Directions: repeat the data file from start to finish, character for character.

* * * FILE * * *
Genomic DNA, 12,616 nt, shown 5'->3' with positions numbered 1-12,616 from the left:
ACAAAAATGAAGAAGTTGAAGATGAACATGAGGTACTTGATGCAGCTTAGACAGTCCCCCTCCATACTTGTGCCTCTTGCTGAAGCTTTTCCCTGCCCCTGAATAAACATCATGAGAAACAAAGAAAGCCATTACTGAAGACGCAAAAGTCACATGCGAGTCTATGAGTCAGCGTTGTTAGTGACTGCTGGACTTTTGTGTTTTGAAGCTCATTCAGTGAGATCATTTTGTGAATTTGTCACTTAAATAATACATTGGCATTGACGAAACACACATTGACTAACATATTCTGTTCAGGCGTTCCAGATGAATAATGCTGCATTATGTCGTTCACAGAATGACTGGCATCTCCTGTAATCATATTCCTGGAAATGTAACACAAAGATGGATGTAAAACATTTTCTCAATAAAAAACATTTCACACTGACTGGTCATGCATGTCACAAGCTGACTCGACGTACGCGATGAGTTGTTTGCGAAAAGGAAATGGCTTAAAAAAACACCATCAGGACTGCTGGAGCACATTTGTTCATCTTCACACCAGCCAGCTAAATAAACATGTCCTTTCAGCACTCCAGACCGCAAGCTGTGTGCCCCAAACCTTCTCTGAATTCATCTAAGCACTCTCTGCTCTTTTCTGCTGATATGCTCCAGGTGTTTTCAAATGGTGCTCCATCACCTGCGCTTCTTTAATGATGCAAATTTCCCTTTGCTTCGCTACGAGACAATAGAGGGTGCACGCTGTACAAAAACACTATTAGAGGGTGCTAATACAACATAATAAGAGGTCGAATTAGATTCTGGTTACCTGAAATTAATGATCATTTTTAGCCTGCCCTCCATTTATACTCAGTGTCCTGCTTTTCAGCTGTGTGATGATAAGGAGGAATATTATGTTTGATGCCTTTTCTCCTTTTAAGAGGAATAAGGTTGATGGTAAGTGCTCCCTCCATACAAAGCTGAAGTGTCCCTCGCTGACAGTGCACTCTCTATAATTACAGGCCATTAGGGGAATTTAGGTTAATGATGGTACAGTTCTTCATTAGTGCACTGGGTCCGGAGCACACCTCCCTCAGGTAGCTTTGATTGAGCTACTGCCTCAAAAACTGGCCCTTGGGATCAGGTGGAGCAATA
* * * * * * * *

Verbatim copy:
Genomic DNA, 12,616 nt, shown 5'->3' with positions numbered 1-12,616 from the left:
ACAAAAATGAAGAAGTTGAAGATGAACATGAGGTACTTGATGCAGCTTAGACAGTCCCCCTCCATACTTGTGCCTCTTGCTGAAGCTTTTCCCTGCCCCTGAATAAACATCATGAGAAACAAAGAAAGCCATTACTGAAGACGCAAAAGTCACATGCGAGTCTATGAGTCAGCGTTGTTAGTGACTGCTGGACTTTTGTGTTTTGAAGCTCATTCAGTGAGATCATTTTGTGAATTTGTCACTTAAATAATACATTGGCATTGACGAAACACACATTGACTAACATATTCTGTTCAGGCGTTCCAGATGAATAATGCTGCATTATGTCGTTCACAGAATGACTGGCATCTCCTGTAATCATATTCCTGGAAATGTAACACAAAGATGGATGTAAAACATTTTCTCAATAAAAAACATTTCACACTGACTGGTCATGCATGTCACAAGCTGACTCGACGTACGCGATGAGTTGTTTGCGAAAAGGAAATGGCTTAAAAAAACACCATCAGGACTGCTGGAGCACATTTGTTCATCTTCACACCAGCCAGCTAAATAAACATGTCCTTTCAGCACTCCAGACCGCAAGCTGTGTGCCCCAAACCTTCTCTGAATTCATCTAAGCACTCTCTGCTCTTTTCTGCTGATATGCTCCAGGTGTTTTCAAATGGTGCTCCATCACCTGCGCTTCTTTAATGATGCAAATTTCCCTTTGCTTCGCTACGAGACAATAGAGGGTGCACGCTGTACAAAAACACTATTAGAGGGTGCTAATACAACATAATAAGAGGTCGAATTAGATTCTGGTTACCTGAAATTAATGATCATTTTTAGCCTGCCCTCCATTTATACTCAGTGTCCTGCTTTTCAGCTGTGTGATGATAAGGAGGAATATTATGTTTGATGCCTTTTCTCCTTTTAAGAGGAATAAGGTTGATGGTAAGTGCTCCCTCCATACAAAGCTGAAGTGTCCCTCGCTGACAGTGCACTCTCTATAATTACAGGCCATTAGGGGAATTTAGGTTAATGATGGTACAGTTCTTCATTAGTGCACTGGGTCCGGAGCACACCTCCCTCAGGTAGCTTTGATTGAGCTACTGCCTCAAAAACTGGCCCTTGGGATCAGGTGGAGCAATA